Day 2, Table 19: Seif, Mizrachi, Men "The Master'' Nguyen, Kristi Gazes and Patrik Antonius. In other words, Dante's fourth circle of hell.

*******************************************

The Intercontinental Poker Championship was staged at The Palms before the WPT Championship for broadcast on CBS in June. Prepare to see a lot of the loud, aggressive and entertaining Tony Guoga. "Tony G,'' as he's known, finished second to Japan's Yosh Nakano, which was a spectacular finish for a third-stringer. Tony G, you see, is from Australia, and that country's first choice was Joe Hachem, the $7.5 million man who won the World Series of Poker main event last year. But his sponsor, Poker Stars, refused to let him participate because the tournament's main sponsor was Party Poker. The Aussies' second choice was Mel Judah, but he was in Europe. So Tony G came off the bench.

*******************************************

T.J. Cloutier makes it $150,000 preflop. Mizrachi thinks and thinks and thinks.

"I don't know how I'm letting this happen,'' Mizrachi says as he shows the K-Q suited that he's folding.

"Because of this,'' Cloutier says of the A-Q he was holding.

*******************************************

Simon "Aces'' Trumper showed up at the WPT Championship, but not to play. He was there to watch over Rob Yong and guide him around Vegas poker rooms because Yong is putting up about $7 million to build what might be the biggest poker room in Europe. If not the biggest -- who can keep track these days? -- then certainly the Dusk Till Dawn poker room to be built in the United Kingdom will rank in size and luxury. "We'll have 66 tables,'' said Trumper, who has taken the title of live poker director. "There's nothing like this in the U.K. It will have a TV studio, a high-roller room, and 50 Internet terminals because it will be online as well. Rob's idea is to create a brand with the live card room that will bring in Internet players. Players will qualify for tournaments around the world.'' The opening is scheduled for late this year, Trumper said.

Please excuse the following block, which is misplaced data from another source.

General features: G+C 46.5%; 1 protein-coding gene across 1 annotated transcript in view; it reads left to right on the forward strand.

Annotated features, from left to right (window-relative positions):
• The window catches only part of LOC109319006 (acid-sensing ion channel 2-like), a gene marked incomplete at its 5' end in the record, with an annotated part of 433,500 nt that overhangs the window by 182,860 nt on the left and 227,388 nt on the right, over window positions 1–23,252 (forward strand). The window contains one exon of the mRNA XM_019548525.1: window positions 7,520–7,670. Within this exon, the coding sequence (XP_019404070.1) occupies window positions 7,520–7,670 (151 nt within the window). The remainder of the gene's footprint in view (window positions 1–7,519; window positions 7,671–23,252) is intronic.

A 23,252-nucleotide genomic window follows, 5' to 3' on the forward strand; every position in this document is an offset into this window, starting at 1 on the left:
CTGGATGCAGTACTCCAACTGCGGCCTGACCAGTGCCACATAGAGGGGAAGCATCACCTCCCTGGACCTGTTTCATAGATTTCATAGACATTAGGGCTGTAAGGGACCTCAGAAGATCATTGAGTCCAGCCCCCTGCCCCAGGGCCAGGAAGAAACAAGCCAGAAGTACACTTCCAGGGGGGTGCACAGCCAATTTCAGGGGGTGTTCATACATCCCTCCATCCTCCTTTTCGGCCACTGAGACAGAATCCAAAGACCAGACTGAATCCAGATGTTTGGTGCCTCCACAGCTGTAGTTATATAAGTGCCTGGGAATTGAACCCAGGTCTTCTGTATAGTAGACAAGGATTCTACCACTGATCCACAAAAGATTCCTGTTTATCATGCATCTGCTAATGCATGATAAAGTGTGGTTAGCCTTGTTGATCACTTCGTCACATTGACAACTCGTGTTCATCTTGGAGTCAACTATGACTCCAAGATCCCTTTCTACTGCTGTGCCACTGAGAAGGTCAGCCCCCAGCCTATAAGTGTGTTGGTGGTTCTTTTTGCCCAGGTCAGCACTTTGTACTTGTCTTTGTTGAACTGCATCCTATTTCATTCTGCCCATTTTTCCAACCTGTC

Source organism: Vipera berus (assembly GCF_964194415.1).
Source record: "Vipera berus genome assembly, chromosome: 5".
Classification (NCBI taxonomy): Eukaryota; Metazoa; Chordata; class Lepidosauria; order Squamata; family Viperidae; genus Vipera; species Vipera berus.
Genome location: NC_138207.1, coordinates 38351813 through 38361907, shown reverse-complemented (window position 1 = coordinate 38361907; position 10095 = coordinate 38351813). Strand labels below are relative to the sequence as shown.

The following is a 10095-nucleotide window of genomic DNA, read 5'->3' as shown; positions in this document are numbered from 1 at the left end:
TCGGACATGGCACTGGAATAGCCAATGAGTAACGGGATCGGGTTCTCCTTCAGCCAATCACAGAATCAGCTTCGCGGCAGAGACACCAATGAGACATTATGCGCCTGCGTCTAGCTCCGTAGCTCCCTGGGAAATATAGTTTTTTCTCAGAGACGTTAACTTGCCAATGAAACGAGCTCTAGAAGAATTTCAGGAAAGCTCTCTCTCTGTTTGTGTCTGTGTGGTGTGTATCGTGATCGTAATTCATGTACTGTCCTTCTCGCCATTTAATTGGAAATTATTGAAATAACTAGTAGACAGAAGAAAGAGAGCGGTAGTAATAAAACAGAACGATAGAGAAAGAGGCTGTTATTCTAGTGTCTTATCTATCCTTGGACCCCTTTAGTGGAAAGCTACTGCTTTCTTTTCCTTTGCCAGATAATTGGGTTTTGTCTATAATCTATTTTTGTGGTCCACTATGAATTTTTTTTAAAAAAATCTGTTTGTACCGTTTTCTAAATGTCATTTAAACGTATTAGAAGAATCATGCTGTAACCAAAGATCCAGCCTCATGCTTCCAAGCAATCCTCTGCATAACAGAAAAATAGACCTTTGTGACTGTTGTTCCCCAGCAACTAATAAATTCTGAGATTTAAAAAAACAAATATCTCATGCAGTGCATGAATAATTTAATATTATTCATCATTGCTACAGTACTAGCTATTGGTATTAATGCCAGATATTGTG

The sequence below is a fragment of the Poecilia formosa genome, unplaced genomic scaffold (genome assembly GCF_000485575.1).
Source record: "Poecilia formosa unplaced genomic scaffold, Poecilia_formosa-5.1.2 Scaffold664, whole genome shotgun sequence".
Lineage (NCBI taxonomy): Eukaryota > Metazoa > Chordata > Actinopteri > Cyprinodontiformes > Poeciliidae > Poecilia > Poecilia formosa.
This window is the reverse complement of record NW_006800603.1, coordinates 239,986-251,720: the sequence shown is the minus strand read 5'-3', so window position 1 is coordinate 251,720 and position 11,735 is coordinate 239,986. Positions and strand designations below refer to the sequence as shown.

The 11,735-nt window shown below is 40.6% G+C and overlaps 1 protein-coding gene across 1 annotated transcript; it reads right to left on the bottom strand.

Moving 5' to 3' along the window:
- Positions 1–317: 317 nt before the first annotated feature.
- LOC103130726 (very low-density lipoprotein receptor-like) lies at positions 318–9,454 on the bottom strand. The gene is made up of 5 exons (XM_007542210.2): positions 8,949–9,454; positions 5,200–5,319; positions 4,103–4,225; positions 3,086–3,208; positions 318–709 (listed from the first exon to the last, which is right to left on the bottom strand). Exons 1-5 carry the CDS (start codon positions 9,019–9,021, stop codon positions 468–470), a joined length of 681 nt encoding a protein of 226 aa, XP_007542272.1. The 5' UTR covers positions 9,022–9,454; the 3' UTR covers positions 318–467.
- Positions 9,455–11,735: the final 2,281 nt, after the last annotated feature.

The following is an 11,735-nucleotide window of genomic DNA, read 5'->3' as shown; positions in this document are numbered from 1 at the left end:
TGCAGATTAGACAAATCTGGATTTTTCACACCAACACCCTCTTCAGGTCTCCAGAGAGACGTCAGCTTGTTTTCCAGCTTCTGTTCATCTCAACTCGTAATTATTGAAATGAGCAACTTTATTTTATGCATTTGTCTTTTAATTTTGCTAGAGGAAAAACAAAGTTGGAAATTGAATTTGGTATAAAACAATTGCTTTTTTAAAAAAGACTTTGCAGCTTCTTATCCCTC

*******************************************

As has become custom, Chris Ferguson, Annie Duke, Howard Lederer and Greg Raymer skipped the event because of what they consider onerous language about the WPT's right to use their images in video games and other merchandise, which might breach contracts the players have signed with other companies.

*******************************************

A lot of players show up late intentionally for whatever reasons, but one player, Davidson Matthew, showed up about three or four hours into Day 1-A because he thought he was playing on Day 1-B. Legit mistake. Not a tired, overblown act the way some very tall and egomaniacal players work it.

And then, first hand, the guy gets aces and doubles up. That's some wake-up call.

But wait. There's more. Matthew made the final table and even had the chip lead heads-up before finishing second to Joe Bartholdi. Matthew took home more than $1.9 million.

That's some wake-up call.

Steve Rosenbloom's book "The Best Hand I Ever Played" is available at bookstores everywhere. A regular contributor to ESPN.com, he is also author of a syndicated column for the Chicago Tribune. To leave Steve some feedback or ask him a question for his column, check out his mailbag.

Steve Rosenbloom has been contributing to the ESPN Poker Club since March 2005. Along with his contributions to ESPN.com, Rosenbloom writes for the Chicago Tribune and is the author of "The Best Hand I Ever Played."

ALSO SEE